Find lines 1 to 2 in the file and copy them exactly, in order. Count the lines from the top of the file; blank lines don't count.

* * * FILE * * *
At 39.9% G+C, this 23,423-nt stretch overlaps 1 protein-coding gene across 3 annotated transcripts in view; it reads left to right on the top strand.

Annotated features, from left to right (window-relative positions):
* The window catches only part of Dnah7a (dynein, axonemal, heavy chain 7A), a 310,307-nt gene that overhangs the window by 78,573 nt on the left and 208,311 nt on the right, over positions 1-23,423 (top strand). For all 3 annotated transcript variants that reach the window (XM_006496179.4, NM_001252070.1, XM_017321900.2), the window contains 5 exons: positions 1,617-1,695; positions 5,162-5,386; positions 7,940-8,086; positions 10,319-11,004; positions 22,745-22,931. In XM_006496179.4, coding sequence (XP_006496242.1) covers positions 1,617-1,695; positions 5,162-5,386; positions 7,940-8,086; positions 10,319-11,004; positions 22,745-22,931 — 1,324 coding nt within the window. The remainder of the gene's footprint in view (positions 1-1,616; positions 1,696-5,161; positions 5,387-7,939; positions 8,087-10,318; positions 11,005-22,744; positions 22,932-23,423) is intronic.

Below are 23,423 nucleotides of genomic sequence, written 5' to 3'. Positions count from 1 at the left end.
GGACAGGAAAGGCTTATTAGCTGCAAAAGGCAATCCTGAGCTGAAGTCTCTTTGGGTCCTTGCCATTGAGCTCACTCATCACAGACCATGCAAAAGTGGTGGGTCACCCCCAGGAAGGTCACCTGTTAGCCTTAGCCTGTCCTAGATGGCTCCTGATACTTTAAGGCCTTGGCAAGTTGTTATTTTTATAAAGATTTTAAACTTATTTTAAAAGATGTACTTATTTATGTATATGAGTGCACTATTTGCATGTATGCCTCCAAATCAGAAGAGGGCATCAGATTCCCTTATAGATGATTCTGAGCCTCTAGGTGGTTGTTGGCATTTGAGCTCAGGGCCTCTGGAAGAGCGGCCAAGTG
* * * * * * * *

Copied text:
At 39.9% G+C, this 23,423-nt stretch overlaps 1 protein-coding gene across 3 annotated transcripts in view; it reads left to right on the top strand.

Annotated features, from left to right (window-relative positions):